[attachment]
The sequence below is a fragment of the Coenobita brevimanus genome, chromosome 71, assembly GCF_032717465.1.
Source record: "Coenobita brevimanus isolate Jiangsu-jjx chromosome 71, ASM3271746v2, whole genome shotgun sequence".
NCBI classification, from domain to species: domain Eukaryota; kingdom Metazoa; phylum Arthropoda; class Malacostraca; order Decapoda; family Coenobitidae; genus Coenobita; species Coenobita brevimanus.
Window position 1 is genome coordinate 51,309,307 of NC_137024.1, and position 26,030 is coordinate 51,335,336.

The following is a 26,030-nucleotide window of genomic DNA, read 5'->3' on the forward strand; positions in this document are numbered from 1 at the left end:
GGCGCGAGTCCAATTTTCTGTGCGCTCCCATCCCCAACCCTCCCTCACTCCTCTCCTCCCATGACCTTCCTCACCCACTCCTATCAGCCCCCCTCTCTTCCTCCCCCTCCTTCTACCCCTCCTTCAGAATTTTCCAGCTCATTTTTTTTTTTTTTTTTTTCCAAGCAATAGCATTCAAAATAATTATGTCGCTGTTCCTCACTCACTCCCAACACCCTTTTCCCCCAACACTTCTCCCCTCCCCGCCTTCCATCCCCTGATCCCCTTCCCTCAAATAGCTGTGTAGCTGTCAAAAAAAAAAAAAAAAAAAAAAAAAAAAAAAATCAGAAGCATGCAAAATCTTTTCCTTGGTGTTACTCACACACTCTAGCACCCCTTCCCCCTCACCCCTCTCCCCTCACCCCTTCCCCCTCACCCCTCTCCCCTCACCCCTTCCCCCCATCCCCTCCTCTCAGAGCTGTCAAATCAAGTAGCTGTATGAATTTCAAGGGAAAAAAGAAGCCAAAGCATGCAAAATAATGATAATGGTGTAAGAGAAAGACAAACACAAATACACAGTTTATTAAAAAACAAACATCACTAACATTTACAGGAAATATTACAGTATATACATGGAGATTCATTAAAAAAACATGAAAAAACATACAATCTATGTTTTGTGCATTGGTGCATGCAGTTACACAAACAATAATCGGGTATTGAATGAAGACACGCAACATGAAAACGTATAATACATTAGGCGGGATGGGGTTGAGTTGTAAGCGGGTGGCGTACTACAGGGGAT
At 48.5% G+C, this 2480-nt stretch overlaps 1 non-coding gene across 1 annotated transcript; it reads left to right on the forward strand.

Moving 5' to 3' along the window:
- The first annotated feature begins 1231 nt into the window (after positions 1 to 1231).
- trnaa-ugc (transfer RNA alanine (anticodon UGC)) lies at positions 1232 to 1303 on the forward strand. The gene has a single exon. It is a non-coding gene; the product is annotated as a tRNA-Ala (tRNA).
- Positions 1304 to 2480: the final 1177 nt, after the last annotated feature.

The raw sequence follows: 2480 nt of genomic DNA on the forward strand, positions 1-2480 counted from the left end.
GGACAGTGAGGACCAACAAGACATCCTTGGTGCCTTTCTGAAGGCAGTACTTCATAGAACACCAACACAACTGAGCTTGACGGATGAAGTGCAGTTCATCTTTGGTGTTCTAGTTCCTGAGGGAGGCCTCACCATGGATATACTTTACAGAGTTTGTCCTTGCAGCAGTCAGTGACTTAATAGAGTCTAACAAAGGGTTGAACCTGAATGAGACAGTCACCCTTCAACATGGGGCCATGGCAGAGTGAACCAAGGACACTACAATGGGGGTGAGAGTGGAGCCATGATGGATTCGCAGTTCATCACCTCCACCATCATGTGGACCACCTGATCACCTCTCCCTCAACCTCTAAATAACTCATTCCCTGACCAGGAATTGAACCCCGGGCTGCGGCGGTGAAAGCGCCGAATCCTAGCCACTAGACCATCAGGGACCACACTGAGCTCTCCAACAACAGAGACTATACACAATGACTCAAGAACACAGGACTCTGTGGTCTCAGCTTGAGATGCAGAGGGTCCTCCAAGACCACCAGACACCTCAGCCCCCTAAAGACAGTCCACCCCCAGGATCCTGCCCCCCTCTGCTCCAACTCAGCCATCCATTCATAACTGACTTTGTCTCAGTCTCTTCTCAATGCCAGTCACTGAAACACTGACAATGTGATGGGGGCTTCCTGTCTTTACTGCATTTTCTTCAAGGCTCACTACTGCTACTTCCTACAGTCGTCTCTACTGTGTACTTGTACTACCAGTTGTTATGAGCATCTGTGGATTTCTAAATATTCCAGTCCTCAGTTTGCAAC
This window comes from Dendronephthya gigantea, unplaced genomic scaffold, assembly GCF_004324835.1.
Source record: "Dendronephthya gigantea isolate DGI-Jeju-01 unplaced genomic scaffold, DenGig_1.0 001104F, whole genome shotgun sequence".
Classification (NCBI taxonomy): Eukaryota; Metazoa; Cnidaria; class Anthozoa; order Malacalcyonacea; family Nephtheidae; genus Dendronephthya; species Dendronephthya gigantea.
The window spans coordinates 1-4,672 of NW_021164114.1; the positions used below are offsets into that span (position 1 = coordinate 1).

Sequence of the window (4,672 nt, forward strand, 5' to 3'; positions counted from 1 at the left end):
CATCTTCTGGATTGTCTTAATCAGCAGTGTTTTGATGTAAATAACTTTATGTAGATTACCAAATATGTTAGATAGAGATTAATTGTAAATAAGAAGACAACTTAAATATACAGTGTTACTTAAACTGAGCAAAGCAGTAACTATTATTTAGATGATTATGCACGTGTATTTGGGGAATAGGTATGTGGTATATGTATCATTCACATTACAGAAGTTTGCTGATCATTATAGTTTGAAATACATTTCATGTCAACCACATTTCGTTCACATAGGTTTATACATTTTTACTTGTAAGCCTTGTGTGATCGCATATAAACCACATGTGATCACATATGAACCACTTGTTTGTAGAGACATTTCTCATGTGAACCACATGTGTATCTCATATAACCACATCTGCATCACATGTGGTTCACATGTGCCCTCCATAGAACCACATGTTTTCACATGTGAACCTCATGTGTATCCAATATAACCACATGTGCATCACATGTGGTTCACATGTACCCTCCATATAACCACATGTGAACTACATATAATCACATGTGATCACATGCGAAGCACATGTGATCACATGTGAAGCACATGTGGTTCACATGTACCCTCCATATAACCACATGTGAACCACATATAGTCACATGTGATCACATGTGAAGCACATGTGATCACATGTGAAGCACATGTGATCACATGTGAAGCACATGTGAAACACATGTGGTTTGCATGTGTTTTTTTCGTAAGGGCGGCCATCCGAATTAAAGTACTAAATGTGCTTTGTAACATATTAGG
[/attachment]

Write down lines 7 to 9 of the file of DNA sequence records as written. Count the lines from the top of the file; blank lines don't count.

At 48.5% G+C, this 2480-nt stretch overlaps 1 non-coding gene across 1 annotated transcript; it reads left to right on the forward strand.

Moving 5' to 3' along the window:
- The first annotated feature begins 1231 nt into the window (after positions 1 to 1231).